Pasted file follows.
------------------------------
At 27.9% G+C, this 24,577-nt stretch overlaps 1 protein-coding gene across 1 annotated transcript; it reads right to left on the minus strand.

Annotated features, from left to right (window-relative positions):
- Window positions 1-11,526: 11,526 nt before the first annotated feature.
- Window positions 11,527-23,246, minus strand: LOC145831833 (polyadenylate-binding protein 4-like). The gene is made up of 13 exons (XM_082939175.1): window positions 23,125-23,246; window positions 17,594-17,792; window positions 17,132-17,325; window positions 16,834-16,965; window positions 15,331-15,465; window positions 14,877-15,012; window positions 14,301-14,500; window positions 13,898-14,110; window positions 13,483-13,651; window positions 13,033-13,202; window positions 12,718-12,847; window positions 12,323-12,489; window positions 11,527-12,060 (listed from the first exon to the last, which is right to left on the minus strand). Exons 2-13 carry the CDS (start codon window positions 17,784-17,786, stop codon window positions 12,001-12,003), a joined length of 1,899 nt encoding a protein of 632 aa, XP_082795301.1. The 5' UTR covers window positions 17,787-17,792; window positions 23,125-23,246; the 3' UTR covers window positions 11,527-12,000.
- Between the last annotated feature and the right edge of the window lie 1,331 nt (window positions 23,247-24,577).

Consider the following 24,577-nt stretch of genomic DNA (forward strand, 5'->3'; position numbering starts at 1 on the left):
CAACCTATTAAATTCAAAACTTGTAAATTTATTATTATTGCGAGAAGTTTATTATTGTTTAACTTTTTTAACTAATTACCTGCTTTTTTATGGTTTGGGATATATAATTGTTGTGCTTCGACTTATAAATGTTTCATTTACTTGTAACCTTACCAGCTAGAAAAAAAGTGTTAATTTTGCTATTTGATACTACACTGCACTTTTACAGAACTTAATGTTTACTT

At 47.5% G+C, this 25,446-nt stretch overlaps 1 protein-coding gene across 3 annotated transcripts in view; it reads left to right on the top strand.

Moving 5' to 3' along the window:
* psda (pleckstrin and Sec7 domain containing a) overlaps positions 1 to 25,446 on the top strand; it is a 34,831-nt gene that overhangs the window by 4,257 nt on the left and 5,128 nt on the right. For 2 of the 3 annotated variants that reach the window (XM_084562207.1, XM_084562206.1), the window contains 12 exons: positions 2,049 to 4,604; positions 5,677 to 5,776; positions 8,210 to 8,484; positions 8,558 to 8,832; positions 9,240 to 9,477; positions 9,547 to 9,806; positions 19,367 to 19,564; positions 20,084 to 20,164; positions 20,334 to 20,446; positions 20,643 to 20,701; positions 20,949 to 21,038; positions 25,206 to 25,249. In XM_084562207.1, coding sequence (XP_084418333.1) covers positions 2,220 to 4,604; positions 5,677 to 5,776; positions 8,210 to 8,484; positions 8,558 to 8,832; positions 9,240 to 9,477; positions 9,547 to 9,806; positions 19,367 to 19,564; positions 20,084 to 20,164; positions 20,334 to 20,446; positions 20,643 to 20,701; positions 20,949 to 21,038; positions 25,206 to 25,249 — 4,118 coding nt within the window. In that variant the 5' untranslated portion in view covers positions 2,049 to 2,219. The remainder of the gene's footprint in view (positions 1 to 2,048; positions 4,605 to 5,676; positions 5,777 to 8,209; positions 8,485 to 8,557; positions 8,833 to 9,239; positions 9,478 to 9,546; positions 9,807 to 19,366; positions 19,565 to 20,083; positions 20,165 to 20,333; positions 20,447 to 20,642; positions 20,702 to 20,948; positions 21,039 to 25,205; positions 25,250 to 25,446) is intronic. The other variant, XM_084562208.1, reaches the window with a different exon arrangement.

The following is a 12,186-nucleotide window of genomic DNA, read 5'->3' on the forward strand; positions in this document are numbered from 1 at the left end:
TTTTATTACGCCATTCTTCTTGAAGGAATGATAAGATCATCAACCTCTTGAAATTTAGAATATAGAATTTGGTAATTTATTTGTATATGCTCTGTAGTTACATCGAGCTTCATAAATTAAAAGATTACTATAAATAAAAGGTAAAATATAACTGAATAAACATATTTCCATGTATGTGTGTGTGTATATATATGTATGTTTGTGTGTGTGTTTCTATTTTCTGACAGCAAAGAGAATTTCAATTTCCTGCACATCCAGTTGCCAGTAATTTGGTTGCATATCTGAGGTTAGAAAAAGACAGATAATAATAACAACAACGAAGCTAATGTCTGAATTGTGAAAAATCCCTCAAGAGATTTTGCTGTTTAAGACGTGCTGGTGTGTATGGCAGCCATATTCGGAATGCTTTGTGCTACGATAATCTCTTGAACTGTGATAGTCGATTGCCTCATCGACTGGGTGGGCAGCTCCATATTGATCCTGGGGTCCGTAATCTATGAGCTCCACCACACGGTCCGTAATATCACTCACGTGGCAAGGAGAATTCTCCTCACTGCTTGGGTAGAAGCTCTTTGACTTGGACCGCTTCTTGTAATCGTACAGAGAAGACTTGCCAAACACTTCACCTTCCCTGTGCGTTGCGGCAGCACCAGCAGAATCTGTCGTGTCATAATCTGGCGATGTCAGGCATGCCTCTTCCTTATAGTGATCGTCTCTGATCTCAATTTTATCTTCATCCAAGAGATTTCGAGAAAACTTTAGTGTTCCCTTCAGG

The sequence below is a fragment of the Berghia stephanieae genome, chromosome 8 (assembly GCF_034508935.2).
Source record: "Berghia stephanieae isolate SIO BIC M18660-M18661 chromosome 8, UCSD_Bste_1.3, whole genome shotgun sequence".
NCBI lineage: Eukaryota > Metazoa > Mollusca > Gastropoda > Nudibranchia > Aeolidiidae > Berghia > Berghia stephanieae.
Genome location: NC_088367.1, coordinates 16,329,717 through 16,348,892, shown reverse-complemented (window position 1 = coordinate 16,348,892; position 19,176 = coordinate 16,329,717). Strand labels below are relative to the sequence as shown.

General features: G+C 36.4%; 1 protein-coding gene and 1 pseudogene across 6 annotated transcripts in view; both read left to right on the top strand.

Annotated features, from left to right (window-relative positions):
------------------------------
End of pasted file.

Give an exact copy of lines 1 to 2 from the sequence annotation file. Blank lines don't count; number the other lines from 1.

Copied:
At 27.9% G+C, this 24,577-nt stretch overlaps 1 protein-coding gene across 1 annotated transcript; it reads right to left on the minus strand.

Annotated features, from left to right (window-relative positions):